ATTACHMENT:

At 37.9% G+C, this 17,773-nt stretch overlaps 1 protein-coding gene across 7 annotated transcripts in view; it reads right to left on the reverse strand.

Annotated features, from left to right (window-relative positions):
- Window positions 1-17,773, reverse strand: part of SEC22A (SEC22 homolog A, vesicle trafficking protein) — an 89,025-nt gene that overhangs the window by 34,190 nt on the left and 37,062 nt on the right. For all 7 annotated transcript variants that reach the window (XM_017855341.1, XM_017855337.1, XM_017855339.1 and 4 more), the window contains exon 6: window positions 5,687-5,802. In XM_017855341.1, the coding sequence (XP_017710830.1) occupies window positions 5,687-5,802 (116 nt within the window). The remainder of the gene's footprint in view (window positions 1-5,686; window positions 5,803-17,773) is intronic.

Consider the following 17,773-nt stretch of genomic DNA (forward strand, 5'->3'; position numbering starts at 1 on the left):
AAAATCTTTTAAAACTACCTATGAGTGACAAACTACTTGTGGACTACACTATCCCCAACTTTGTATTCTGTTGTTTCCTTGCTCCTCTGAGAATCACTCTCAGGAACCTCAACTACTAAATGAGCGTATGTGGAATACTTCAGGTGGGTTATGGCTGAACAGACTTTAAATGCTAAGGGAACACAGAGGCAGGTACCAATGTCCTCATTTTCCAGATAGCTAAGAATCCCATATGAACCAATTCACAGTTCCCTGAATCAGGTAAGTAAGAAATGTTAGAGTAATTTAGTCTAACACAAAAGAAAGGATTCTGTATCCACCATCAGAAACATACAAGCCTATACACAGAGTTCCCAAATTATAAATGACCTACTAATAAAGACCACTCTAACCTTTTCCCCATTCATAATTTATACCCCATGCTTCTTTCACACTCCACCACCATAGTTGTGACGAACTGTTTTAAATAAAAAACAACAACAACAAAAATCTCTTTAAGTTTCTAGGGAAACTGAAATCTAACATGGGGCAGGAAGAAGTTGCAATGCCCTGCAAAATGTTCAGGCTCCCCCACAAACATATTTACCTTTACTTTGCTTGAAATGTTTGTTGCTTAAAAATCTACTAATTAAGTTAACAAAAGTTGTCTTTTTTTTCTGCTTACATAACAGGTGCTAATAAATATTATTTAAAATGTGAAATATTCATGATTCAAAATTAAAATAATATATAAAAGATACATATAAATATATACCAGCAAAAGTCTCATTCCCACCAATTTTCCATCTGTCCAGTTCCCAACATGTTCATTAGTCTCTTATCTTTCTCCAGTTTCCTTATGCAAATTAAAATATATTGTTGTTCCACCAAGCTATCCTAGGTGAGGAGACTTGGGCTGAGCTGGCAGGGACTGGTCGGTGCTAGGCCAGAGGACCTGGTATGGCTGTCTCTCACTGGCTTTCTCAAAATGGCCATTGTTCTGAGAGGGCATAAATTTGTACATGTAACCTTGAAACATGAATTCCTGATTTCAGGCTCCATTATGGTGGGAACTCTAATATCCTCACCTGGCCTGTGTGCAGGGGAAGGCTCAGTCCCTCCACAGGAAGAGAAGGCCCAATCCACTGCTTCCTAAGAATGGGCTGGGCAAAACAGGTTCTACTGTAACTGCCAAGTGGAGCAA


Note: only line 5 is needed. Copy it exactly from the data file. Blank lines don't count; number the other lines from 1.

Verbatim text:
AAAATCTTTTAAAACTACCTATGAGTGACAAACTACTTGTGGACTACACTATCCCCAACTTTGTATTCTGTTGTTTCCTTGCTCCTCTGAGAATCACTCTCAGGAACCTCAACTACTAAATGAGCGTATGTGGAATACTTCAGGTGGGTTATGGCTGAACAGACTTTAAATGCTAAGGGAACACAGAGGCAGGTACCAATGTCCTCATTTTCCAGATAGCTAAGAATCCCATATGAACCAATTCACAGTTCCCTGAATCAGGTAAGTAAGAAATGTTAGAGTAATTTAGTCTAACACAAAAGAAAGGATTCTGTATCCACCATCAGAAACATACAAGCCTATACACAGAGTTCCCAAATTATAAATGACCTACTAATAAAGACCACTCTAACCTTTTCCCCATTCATAATTTATACCCCATGCTTCTTTCACACTCCACCACCATAGTTGTGACGAACTGTTTTAAATAAAAAACAACAACAACAAAAATCTCTTTAAGTTTCTAGGGAAACTGAAATCTAACATGGGGCAGGAAGAAGTTGCAATGCCCTGCAAAATGTTCAGGCTCCCCCACAAACATATTTACCTTTACTTTGCTTGAAATGTTTGTTGCTTAAAAATCTACTAATTAAGTTAACAAAAGTTGTCTTTTTTTTCTGCTTACATAACAGGTGCTAATAAATATTATTTAAAATGTGAAATATTCATGATTCAAAATTAAAATAATATATAAAAGATACATATAAATATATACCAGCAAAAGTCTCATTCCCACCAATTTTCCATCTGTCCAGTTCCCAACATGTTCATTAGTCTCTTATCTTTCTCCAGTTTCCTTATGCAAATTAAAATATATTGTTGTTCCACCAAGCTATCCTAGGTGAGGAGACTTGGGCTGAGCTGGCAGGGACTGGTCGGTGCTAGGCCAGAGGACCTGGTATGGCTGTCTCTCACTGGCTTTCTCAAAATGGCCATTGTTCTGAGAGGGCATAAATTTGTACATGTAACCTTGAAACATGAATTCCTGATTTCAGGCTCCATTATGGTGGGAACTCTAATATCCTCACCTGGCCTGTGTGCAGGGGAAGGCTCAGTCCCTCCACAGGAAGAGAAGGCCCAATCCACTGCTTCCTAAGAATGGGCTGGGCAAAACAGGTTCTACTGTAACTGCCAAGTGGAGCAA